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Saturday, January 22, 2022

Down to business: ‘Tis the season for returns, to the tune of $100B annually – The Daily Gazette

I went to the mall retailer early one weekday, hoping to slip in quickly to exchange Christmas sweaters.

It was December 2nd, and sweaters were from Christmas 2020 – the same COVID holiday spent opening gifts with family via online conferencing.

The sweater was a lovely shade of mint, but just didn’t fit well, so I set it aside to return. I’m embarrassed to say that it spent most of 2021 on a corner of a dresser and at the bottom of my to-do list, as COVID grew and ebed, grew and ebed, and other things crowded for attention .

But as the purchase date on the gift receipt approached, I was determined to exchange the sweater for store credit. And to my surprise, the process was painless.

For non-procrastinators, the prime holiday retreat season is here, which spans roughly from late December to early February. This could mean long lines and frayed nerves for both shoppers and retailers, along with additional diversions for the aftermath of the hit to the bottom line.

According to the National Retail Federation, in 2020, about $100 billion of merchandise — about 13 percent of all US holiday sales — went back to retailers. The group has yet to release data on 2021 returns, but sales for the recently completed season were expected to be significantly higher than in 2020, meaning returns also increased.

Optoro, a reverse logistics provider, collaborated with national commercial real estate broker CBRE to assess the potential for returns in 2021, predicting that two out of three consumers will return at least one Christmas gift, given the supply Some will bring back $120 billion worth of goods. Chain. (That’s where the phrase “reverse logistics” comes from. And just as distribution centers play a role in getting products to stores, returns also need commercial space.)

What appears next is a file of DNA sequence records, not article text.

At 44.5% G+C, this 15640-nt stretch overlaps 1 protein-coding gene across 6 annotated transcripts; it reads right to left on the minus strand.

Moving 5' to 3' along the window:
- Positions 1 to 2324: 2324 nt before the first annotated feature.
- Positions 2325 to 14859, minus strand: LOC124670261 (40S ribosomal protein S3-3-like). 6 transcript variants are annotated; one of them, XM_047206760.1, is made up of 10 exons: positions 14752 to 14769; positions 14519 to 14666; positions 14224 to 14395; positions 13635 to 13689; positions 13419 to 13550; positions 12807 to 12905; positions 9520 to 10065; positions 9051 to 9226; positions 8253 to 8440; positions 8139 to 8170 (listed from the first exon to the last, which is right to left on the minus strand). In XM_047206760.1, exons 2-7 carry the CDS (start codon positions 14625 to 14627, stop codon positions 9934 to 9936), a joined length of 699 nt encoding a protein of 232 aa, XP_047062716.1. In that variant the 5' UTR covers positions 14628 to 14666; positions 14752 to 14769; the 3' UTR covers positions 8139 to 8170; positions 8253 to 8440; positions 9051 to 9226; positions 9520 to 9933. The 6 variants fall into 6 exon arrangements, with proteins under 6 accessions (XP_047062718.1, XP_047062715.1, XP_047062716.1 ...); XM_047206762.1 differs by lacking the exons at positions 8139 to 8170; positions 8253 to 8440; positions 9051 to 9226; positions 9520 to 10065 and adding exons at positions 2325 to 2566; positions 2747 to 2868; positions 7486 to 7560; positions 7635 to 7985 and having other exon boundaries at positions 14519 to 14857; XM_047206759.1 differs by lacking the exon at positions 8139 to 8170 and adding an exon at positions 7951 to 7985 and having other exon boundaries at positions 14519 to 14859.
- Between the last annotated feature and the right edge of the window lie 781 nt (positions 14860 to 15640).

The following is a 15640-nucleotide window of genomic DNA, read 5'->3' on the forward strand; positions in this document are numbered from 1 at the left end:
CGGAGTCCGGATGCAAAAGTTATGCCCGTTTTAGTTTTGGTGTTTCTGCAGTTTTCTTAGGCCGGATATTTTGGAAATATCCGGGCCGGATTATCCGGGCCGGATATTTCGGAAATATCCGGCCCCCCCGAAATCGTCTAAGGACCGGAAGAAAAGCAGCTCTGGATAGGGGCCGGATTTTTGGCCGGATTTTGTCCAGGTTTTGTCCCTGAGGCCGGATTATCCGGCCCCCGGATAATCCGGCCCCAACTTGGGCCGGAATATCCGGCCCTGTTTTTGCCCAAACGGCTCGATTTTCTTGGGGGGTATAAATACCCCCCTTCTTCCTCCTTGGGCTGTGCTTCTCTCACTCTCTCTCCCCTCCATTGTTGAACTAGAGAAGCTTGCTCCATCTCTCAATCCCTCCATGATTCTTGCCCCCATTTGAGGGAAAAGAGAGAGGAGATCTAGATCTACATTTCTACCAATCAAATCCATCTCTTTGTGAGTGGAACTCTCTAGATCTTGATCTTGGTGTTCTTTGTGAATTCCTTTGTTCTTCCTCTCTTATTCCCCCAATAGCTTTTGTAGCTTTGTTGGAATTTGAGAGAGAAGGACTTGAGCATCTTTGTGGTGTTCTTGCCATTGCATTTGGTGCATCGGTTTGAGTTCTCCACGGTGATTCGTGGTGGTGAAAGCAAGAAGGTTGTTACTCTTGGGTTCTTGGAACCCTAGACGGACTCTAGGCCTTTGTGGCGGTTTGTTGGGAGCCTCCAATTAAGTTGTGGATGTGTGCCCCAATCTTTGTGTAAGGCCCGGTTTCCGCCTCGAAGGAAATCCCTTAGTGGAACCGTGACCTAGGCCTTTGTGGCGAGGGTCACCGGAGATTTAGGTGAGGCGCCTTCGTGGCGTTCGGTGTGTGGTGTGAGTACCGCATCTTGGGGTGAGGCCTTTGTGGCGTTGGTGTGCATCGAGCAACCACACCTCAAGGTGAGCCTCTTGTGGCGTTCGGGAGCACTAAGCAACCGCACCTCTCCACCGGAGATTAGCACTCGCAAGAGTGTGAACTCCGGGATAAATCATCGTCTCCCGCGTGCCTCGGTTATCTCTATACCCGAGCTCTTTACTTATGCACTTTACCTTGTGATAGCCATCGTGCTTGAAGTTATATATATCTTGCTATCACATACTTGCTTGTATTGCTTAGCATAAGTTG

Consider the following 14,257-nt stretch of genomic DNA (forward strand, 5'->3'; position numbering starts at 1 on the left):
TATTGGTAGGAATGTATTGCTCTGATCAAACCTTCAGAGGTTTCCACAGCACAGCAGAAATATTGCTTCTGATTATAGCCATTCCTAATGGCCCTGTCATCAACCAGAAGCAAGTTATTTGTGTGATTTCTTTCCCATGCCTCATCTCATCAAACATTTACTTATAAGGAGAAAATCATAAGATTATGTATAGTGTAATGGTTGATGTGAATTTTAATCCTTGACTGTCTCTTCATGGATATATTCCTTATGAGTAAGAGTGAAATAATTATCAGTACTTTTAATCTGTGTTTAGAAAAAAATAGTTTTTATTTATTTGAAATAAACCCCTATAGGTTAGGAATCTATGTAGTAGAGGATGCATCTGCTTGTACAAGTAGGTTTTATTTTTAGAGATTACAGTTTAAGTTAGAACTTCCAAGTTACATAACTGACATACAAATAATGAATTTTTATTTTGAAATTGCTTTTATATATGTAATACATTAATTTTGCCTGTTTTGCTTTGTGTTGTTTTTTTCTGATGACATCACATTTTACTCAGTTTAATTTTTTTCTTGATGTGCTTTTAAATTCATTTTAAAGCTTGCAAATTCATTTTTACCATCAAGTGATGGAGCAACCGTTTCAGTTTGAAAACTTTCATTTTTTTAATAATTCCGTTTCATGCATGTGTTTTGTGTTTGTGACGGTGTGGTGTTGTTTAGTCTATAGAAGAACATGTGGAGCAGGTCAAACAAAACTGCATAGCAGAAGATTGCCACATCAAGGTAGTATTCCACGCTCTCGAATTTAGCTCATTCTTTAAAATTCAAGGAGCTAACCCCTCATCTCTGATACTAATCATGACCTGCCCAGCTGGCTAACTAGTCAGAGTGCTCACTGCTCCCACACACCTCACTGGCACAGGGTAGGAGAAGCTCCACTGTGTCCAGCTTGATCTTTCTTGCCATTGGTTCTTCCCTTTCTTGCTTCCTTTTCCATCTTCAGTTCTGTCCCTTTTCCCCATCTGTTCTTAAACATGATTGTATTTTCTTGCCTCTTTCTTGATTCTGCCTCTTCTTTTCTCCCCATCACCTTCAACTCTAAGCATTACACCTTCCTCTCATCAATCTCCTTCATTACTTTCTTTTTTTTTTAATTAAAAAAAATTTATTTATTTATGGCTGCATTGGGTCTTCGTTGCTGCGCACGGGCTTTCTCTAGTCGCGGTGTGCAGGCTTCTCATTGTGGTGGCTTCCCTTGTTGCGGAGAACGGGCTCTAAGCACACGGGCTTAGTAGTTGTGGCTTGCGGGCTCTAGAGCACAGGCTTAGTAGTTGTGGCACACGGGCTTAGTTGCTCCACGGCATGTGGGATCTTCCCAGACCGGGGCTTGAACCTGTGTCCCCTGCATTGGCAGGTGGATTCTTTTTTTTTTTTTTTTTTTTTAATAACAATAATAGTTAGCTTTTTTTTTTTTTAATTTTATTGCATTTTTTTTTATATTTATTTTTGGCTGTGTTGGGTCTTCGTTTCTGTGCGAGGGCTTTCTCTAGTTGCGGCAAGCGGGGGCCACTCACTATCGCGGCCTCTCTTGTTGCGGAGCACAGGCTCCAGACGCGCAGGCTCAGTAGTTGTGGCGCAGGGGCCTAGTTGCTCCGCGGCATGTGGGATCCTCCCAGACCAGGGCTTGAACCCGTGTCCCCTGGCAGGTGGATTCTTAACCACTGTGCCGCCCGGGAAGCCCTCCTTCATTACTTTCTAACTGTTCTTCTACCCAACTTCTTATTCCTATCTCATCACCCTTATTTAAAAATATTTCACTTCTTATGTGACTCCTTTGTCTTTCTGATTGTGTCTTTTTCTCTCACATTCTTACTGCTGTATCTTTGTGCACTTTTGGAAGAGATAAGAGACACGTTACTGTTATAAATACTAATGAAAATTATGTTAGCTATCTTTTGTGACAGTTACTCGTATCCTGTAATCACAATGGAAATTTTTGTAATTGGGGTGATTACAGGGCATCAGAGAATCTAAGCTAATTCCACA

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The companies report estimated the cost for return to retailers at two-thirds of the product’s price, incurred in processing, transportation and discounting/liquidation. So, for an average $50 item, the return cost is $33; For high-value electronics, this is several times higher.

Despite the cost and headache, however, the National Retail Federation advises businesses that “the return is good.”

“Your best buyers earn the most returns,” the group says. “Returns are an opportunity to increase interaction with that consumer, provide them with a great experience and increase their loyalty for future shopping trips.”

It looked like I had the spirit of returning to my national series at the end of 2020, and I became a teaching moment to boot.

The store associate initially indicated that they no longer took the sweater I wanted to return, but figured out a comparable product to calculate my store credit while what he was doing with a new employee , was talking about this.

Ten minutes later, I was on my way.

Marlene Kennedy is a freelance columnist. The views expressed in his column are his own and not necessarily those of the newspaper. reach it [email protected]

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Categories: Business

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